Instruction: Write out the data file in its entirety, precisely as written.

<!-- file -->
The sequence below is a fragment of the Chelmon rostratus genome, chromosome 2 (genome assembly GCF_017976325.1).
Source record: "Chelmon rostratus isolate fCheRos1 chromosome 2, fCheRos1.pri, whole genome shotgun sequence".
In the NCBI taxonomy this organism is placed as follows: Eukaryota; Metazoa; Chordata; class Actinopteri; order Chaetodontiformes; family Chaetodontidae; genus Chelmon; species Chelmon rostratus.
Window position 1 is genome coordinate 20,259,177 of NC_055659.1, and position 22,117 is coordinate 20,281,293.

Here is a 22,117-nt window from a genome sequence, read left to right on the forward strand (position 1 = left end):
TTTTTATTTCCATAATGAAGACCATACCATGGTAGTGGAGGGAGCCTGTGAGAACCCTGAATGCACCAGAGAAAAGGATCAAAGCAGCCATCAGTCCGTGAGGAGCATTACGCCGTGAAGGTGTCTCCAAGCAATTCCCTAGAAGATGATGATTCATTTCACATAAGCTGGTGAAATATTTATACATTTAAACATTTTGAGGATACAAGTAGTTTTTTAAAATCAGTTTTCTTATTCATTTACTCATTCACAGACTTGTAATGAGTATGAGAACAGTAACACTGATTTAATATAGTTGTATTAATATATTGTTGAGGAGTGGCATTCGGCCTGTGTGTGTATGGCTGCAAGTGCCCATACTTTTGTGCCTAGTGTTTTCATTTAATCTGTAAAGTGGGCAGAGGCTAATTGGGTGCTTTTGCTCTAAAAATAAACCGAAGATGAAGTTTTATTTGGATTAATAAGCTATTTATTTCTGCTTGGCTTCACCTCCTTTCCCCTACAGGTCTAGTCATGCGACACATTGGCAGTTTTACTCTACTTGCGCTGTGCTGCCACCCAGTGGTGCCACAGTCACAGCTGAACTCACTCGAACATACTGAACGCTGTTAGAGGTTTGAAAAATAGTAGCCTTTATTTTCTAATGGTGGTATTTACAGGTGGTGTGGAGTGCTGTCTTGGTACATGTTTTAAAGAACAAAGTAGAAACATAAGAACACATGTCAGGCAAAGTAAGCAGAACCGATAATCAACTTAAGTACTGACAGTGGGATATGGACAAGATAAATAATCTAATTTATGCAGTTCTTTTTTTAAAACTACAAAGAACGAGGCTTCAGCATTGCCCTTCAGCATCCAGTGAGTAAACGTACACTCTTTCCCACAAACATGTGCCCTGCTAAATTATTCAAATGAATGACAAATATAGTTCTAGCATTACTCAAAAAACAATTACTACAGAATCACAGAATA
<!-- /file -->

The sequence below is a fragment of the Chelmon rostratus genome, chromosome 2 (genome assembly GCF_017976325.1).
Source record: "Chelmon rostratus isolate fCheRos1 chromosome 2, fCheRos1.pri, whole genome shotgun sequence".
In the NCBI taxonomy this organism is placed as follows: Eukaryota; Metazoa; Chordata; class Actinopteri; order Chaetodontiformes; family Chaetodontidae; genus Chelmon; species Chelmon rostratus.
Window position 1 is genome coordinate 20,259,177 of NC_055659.1, and position 22,117 is coordinate 20,281,293.

Here is a 22,117-nt window from a genome sequence, read left to right on the forward strand (position 1 = left end):
TTTTTATTTCCATAATGAAGACCATACCATGGTAGTGGAGGGAGCCTGTGAGAACCCTGAATGCACCAGAGAAAAGGATCAAAGCAGCCATCAGTCCGTGAGGAGCATTACGCCGTGAAGGTGTCTCCAAGCAATTCCCTAGAAGATGATGATTCATTTCACATAAGCTGGTGAAATATTTATACATTTAAACATTTTGAGGATACAAGTAGTTTTTTAAAATCAGTTTTCTTATTCATTTACTCATTCACAGACTTGTAATGAGTATGAGAACAGTAACACTGATTTAATATAGTTGTATTAATATATTGTTGAGGAGTGGCATTCGGCCTGTGTGTGTATGGCTGCAAGTGCCCATACTTTTGTGCCTAGTGTTTTCATTTAATCTGTAAAGTGGGCAGAGGCTAATTGGGTGCTTTTGCTCTAAAAATAAACCGAAGATGAAGTTTTATTTGGATTAATAAGCTATTTATTTCTGCTTGGCTTCACCTCCTTTCCCCTACAGGTCTAGTCATGCGACACATTGGCAGTTTTACTCTACTTGCGCTGTGCTGCCACCCAGTGGTGCCACAGTCACAGCTGAACTCACTCGAACATACTGAACGCTGTTAGAGGTTTGAAAAATAGTAGCCTTTATTTTCTAATGGTGGTATTTACAGGTGGTGTGGAGTGCTGTCTTGGTACATGTTTTAAAGAACAAAGTAGAAACATAAGAACACATGTCAGGCAAAGTAAGCAGAACCGATAATCAACTTAAGTACTGACAGTGGGATATGGACAAGATAAATAATCTAATTTATGCAGTTCTTTTTTTAAAACTACAAAGAACGAGGCTTCAGCATTGCCCTTCAGCATCCAGTGAGTAAACGTACACTCTTTCCCACAAACATGTGCCCTGCTAAATTATTCAAATGAATGACAAATATAGTTCTAGCATTACTCAAAAAACAATTACTACAGAATCACAGAATA